Usually, investors don't need much return to keep their money tied up just for short periods of time. They require more to keep it tied up for longer. When the yield curve inverts, however, it means investors require more return in the short term than the long term. 

On March 9, investors demanded a higher yield for the one-month Treasury bill than the 10-year note. Specifically, the yield curve was:

  • 0.57% on the one-month Treasury bill
  • 0.33% on the three-month bill
  • 0.38% on the two-year Treasury note
  • 0.54% on the 10-year note
  • 0.99% on the 30-year Treasury bond

Investors were telling the world with this market signal that they were so worried about the impact of the coronavirus over the next month that they needed a higher return on the one-month bill than for the 10-year note.

Inverted yield curves often predict a recession. The curve inverted before the recessions of 2008, 2001, 1991, and 1981. 

In addition, bond yields across the board were at historically low levels. Investors who sold stocks in the crash were buying bonds. Demand for bonds was so high that it drove down yields to record-low levels.

How It Affects You

If you have retirement savings or other funds invested in the stock market, the crash lowered the value of your holdings. When something like this happens, many people panic and sell their stocks to avoid losing more. But the risk with that strategy is that it’s difficult to know when to re-enter the market and buy again. As a result, you could lose more in the long run, if you miss important market gains in the shorter term. On average, bear markets last 22 months. But some have been as short as three months. Most financial planners recommend you sit tight and wait it out.

Strong demand for U.S. Treasurys lowered yields. Interest rates for all long-term, fixed-interest loans follow the yield on the 10-year Treasury note. As a result, interest rates on auto, school, and home loans should also drop to record-low levels. Keep in mind that, even if 10-year Treasury yields fell to zero, mortgage interest rates would be a few points higher. Lenders must cover their processing costs.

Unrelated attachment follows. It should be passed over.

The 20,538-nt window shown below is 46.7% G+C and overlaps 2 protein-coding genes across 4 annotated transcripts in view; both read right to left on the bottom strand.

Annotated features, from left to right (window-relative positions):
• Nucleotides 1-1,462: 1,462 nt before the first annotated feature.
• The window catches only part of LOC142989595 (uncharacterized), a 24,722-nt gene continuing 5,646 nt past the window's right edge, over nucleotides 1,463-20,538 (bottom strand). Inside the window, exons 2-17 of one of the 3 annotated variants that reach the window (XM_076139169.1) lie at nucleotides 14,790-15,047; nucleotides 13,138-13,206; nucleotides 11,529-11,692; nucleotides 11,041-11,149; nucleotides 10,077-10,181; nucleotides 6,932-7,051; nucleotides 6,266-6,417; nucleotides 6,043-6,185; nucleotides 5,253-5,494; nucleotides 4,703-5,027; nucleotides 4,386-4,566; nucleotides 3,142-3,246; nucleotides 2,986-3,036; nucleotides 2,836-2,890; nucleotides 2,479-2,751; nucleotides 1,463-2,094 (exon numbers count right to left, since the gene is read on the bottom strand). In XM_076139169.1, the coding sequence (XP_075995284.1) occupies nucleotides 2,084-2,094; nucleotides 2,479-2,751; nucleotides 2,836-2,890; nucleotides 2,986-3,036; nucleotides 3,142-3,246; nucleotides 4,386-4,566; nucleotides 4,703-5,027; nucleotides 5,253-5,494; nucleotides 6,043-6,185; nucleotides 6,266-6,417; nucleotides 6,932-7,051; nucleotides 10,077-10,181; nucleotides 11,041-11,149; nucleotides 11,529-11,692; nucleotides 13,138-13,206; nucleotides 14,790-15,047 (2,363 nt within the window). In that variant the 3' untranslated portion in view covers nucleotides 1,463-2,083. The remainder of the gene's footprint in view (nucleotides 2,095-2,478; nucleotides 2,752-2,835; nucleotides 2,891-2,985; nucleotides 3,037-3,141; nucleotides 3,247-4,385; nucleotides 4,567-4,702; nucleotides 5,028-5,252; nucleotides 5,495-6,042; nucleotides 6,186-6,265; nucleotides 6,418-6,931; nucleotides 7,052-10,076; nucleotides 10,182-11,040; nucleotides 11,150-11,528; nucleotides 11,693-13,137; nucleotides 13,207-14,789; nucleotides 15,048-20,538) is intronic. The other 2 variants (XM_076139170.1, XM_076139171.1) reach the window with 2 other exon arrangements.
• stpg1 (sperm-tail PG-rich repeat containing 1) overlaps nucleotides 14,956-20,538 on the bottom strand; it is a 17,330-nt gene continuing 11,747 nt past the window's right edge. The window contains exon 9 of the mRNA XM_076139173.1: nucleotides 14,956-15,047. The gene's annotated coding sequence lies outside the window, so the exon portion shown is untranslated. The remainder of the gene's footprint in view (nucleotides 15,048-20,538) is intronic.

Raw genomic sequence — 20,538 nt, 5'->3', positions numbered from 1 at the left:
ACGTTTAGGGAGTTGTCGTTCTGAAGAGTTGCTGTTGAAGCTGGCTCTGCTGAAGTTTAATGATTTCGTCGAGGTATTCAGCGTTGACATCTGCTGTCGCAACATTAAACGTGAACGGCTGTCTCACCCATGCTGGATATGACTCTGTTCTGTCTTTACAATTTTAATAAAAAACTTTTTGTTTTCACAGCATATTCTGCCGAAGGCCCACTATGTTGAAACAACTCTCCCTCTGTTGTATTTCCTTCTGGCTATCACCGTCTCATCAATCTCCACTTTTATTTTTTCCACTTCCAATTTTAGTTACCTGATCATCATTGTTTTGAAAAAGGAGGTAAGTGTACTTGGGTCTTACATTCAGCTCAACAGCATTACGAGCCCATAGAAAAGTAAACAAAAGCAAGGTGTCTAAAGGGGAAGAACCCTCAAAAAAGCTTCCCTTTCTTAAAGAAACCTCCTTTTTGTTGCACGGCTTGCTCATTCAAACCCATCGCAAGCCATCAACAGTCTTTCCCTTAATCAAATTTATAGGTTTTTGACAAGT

The Federal Reserve on March 15 in a surprise move cut its benchmark interest rate a full percentage point, to zero. It also launched a bond-buying program, referred to as quantitative easing, to mitigate the expected damage to the U.S. economy from the coronavirus.

Is Recession Next?

The bad news is that the combination of a stock market crash and an inverted yield curve can signal a looming recession. A pandemic often slows economic growth, as businesses slow or close and people stay home to nurse their illness or avoid catching it. These factors could easily trigger a recession. 

So it makes sense to add to your savings now, if possible, to make sure you have three to six months of living expenses on hand. If you have enough cash on hand, then buying stocks isn’t a bad idea, because prices are low. The driving forces behind the stock market crash of 2020 are unprecedented, but strategies to survive such crashes and recessions have been proven to work throughout history.

Article Sources

  1. S&P Dow Jones Indices. “DJIA Daily Performance History, “ Download DJIA Daily Performance History. Accessed March 17, 2020.

  2. S&P Dow Jones Indices. "Sizzlers and Fizzlers," Select "Dow Jones Industrial Average," Select "Top Daily % Losses." Accessed March 17, 2020.

  3. S&P Dow Jones Indices. "Sizzlers and Fizzlers," Select "Dow Jones Industrial Average," Select "Top Daily Point Losses." Accessed March 17, 2020.

  4. World Health Organization, "WHO Director-General's Opening Remarks at the Media Briefing on COVID-19 - 11 March 2020," Accessed March 17, 2020.

  5. U.S. Department of the Treasury. “Daily Treasury Yield Curve Rates.” Accessed March 17, 2020.